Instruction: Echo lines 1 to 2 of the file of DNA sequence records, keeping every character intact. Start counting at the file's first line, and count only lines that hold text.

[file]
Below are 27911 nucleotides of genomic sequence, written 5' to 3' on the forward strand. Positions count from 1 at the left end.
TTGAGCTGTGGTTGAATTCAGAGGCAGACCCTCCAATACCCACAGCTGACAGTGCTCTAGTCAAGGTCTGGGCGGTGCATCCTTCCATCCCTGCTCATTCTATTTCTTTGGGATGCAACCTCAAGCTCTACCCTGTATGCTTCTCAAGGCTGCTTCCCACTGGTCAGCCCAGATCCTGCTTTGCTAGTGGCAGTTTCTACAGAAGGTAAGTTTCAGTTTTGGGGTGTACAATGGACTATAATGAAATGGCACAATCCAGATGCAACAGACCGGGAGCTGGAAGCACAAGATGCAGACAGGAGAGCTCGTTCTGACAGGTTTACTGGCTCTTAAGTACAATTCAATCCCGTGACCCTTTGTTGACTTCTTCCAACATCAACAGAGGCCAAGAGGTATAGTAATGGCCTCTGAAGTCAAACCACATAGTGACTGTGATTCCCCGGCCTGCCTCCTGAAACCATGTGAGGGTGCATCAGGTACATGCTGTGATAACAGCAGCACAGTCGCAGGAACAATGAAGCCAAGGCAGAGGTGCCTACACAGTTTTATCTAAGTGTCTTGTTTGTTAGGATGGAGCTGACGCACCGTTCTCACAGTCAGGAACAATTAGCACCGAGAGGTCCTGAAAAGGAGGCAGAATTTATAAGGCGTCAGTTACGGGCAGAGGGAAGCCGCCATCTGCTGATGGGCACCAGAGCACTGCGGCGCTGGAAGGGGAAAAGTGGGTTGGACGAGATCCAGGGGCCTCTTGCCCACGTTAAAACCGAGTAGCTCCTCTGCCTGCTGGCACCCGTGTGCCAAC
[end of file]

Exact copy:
Below are 27911 nucleotides of genomic sequence, written 5' to 3' on the forward strand. Positions count from 1 at the left end.
TTGAGCTGTGGTTGAATTCAGAGGCAGACCCTCCAATACCCACAGCTGACAGTGCTCTAGTCAAGGTCTGGGCGGTGCATCCTTCCATCCCTGCTCATTCTATTTCTTTGGGATGCAACCTCAAGCTCTACCCTGTATGCTTCTCAAGGCTGCTTCCCACTGGTCAGCCCAGATCCTGCTTTGCTAGTGGCAGTTTCTACAGAAGGTAAGTTTCAGTTTTGGGGTGTACAATGGACTATAATGAAATGGCACAATCCAGATGCAACAGACCGGGAGCTGGAAGCACAAGATGCAGACAGGAGAGCTCGTTCTGACAGGTTTACTGGCTCTTAAGTACAATTCAATCCCGTGACCCTTTGTTGACTTCTTCCAACATCAACAGAGGCCAAGAGGTATAGTAATGGCCTCTGAAGTCAAACCACATAGTGACTGTGATTCCCCGGCCTGCCTCCTGAAACCATGTGAGGGTGCATCAGGTACATGCTGTGATAACAGCAGCACAGTCGCAGGAACAATGAAGCCAAGGCAGAGGTGCCTACACAGTTTTATCTAAGTGTCTTGTTTGTTAGGATGGAGCTGACGCACCGTTCTCACAGTCAGGAACAATTAGCACCGAGAGGTCCTGAAAAGGAGGCAGAATTTATAAGGCGTCAGTTACGGGCAGAGGGAAGCCGCCATCTGCTGATGGGCACCAGAGCACTGCGGCGCTGGAAGGGGAAAAGTGGGTTGGACGAGATCCAGGGGCCTCTTGCCCACGTTAAAACCGAGTAGCTCCTCTGCCTGCTGGCACCCGTGTGCCAAC